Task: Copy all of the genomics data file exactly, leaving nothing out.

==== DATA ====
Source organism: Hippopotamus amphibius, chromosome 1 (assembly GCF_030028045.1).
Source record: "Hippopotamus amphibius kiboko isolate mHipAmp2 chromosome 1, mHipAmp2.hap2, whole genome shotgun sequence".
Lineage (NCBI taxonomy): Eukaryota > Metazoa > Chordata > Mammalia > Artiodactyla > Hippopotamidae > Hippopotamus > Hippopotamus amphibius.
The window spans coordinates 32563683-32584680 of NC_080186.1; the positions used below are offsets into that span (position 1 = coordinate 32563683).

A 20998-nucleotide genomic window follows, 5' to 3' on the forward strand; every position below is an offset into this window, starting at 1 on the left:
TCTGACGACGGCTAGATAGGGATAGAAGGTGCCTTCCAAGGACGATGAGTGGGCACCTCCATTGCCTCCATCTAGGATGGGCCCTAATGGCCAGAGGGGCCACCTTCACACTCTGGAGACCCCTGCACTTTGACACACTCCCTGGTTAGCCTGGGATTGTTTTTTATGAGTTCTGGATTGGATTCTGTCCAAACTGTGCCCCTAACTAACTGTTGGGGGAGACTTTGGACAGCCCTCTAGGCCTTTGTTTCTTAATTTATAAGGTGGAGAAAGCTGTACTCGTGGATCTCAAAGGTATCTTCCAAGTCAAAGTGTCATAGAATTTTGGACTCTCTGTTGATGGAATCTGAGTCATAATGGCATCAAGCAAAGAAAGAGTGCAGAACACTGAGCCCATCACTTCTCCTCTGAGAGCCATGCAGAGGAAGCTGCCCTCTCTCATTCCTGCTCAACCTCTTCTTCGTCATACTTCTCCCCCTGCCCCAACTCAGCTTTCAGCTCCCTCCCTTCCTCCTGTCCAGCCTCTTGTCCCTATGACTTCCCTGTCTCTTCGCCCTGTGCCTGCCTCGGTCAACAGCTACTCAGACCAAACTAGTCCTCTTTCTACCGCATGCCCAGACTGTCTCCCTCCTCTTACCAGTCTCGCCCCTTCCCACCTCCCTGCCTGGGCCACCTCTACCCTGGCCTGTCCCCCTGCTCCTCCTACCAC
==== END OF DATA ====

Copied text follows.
Source organism: Hippopotamus amphibius, chromosome 1 (assembly GCF_030028045.1).
Source record: "Hippopotamus amphibius kiboko isolate mHipAmp2 chromosome 1, mHipAmp2.hap2, whole genome shotgun sequence".
Lineage (NCBI taxonomy): Eukaryota > Metazoa > Chordata > Mammalia > Artiodactyla > Hippopotamidae > Hippopotamus > Hippopotamus amphibius.
The window spans coordinates 32563683-32584680 of NC_080186.1; the positions used below are offsets into that span (position 1 = coordinate 32563683).

A 20998-nucleotide genomic window follows, 5' to 3' on the forward strand; every position below is an offset into this window, starting at 1 on the left:
TCTGACGACGGCTAGATAGGGATAGAAGGTGCCTTCCAAGGACGATGAGTGGGCACCTCCATTGCCTCCATCTAGGATGGGCCCTAATGGCCAGAGGGGCCACCTTCACACTCTGGAGACCCCTGCACTTTGACACACTCCCTGGTTAGCCTGGGATTGTTTTTTATGAGTTCTGGATTGGATTCTGTCCAAACTGTGCCCCTAACTAACTGTTGGGGGAGACTTTGGACAGCCCTCTAGGCCTTTGTTTCTTAATTTATAAGGTGGAGAAAGCTGTACTCGTGGATCTCAAAGGTATCTTCCAAGTCAAAGTGTCATAGAATTTTGGACTCTCTGTTGATGGAATCTGAGTCATAATGGCATCAAGCAAAGAAAGAGTGCAGAACACTGAGCCCATCACTTCTCCTCTGAGAGCCATGCAGAGGAAGCTGCCCTCTCTCATTCCTGCTCAACCTCTTCTTCGTCATACTTCTCCCCCTGCCCCAACTCAGCTTTCAGCTCCCTCCCTTCCTCCTGTCCAGCCTCTTGTCCCTATGACTTCCCTGTCTCTTCGCCCTGTGCCTGCCTCGGTCAACAGCTACTCAGACCAAACTAGTCCTCTTTCTACCGCATGCCCAGACTGTCTCCCTCCTCTTACCAGTCTCGCCCCTTCCCACCTCCCTGCCTGGGCCACCTCTACCCTGGCCTGTCCCCCTGCTCCTCCTACCAC